President Donald Trump announced on Tuesday night that he will not sign the $900 billion CCP virus relief bill that Congress approved late on Dec. 21.
In a video he tweeted out, Trump asked Congress to increase the stimulus payments to individuals from $600 to $2,000, or $4,000 for a couple, and to “get rid of the wasteful and unnecessary items from this legislation.”
Perhaps one example of the unnecessary items: the bill would make it illegal to make money by saying “Give a Hoot, Don’t Pollute.”
That’s because, as Freedom Works researchers found, during the rush to passage of the measure, Section 711A makes it a federal crime to use the U.S. Forest Service’s “Woodsy Owl” character or his “Hoot” slogan in commercial profit-making activities.
The owl and slogan have no connection to the virus that’s commonly known as the novel coronavirus, but lots of things that have no obvious link tend to be lumped together in last-minute legislative “Christmas Trees” such as the virus relief bill.
Other examples include Section 1111, which authorizes $15 million for the Department of the Interior to establish a “Snow Water Supply Forecasting” unit, and Title XII on “Horseracing Integrity and Safety” that establishes an “independent Horseracing Safety and Integrity Authority.”
Such unrelated provisions have become commonplace in the past decade as Congress has regularly failed to meet its deadlines for doing annual budgets through 12 separate major appropriation bills debated in committees and then enacted through floor votes of the Senate and House under the Budget and Impoundment Acts of 1974.
Instead, under Democratic and Republican leadership, Congress has routinely waited until the last minute to enact massive “omnibus” spending bills like the CCP virus relief measure and the $1.4 trillion spending package that funds the government until Sept. 30, 2021.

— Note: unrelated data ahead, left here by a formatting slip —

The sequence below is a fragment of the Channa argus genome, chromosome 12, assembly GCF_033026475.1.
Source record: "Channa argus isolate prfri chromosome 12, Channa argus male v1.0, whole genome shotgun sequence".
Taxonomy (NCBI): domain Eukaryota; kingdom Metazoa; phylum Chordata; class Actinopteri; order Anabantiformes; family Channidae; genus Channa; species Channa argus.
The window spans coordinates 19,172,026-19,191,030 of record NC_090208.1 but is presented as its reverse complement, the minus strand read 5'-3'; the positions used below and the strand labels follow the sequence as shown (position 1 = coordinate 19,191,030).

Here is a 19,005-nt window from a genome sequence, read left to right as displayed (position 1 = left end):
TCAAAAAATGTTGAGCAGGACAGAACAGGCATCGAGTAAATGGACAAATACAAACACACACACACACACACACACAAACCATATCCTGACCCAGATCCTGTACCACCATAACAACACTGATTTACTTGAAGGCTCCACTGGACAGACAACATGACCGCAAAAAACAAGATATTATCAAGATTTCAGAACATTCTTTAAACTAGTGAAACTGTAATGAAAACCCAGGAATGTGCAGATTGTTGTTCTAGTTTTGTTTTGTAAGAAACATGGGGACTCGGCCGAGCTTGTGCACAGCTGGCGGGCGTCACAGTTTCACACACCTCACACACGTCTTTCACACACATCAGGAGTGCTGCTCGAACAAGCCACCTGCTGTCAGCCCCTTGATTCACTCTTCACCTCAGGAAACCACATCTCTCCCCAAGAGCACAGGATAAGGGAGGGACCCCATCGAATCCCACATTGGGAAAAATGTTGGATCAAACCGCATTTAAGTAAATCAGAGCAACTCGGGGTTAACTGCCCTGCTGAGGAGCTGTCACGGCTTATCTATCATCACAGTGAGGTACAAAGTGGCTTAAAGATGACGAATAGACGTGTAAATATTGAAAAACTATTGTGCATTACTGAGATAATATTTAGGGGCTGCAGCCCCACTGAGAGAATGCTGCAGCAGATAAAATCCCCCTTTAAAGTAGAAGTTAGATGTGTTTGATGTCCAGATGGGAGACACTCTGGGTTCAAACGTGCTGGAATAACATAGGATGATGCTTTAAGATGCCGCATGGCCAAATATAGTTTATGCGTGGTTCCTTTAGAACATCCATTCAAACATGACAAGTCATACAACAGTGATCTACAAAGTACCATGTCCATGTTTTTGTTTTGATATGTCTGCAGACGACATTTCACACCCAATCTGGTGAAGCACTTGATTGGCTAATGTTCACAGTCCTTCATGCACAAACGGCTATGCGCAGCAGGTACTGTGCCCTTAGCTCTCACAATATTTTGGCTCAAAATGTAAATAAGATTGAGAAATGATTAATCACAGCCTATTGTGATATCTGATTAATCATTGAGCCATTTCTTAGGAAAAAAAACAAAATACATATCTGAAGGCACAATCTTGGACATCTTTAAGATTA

The pressure is immense on every senator and representative to drop objections to particular provisions they oppose in order to vote for such bills, because they contain so many essential provisions.
Even so, this year’s last-minute rush produced protests from members across the ideological spectrum.
Sen. Ted Cruz (R-Texas), one of the Senate’s most conservative members, blasted the process on Twitter, condemning how the combined bills were enacted:
“It’s ABSURD to have a $2.5 trillion spending bill negotiated in secret and then—hours later—demand an up or down vote on a bill nobody has had time to read. #CongressIsBroken.”
Cruz was responding in agreement with Rep. Alexandria Ocasio-Cortez (D-N.Y.), the self-proclaimed “Democratic-Socialist,” who had just written in a tweet that “Congress is expected to vote on the second largest bill in US history *today* — $2.5 trillion — and as of about 1pm, members don’t even have the legislative text of it yet.”
Ocasio-Cortez, who ultimately supported the measure, added in another tweet that, “It’s not good enough to hear about what’s in the bill. Members of Congress need to see & read the bills we are expected to vote on. I know it’s ‘controversial’ & I get in trouble for sharing things like this, but the people of this country deserve to know. They deserve better.”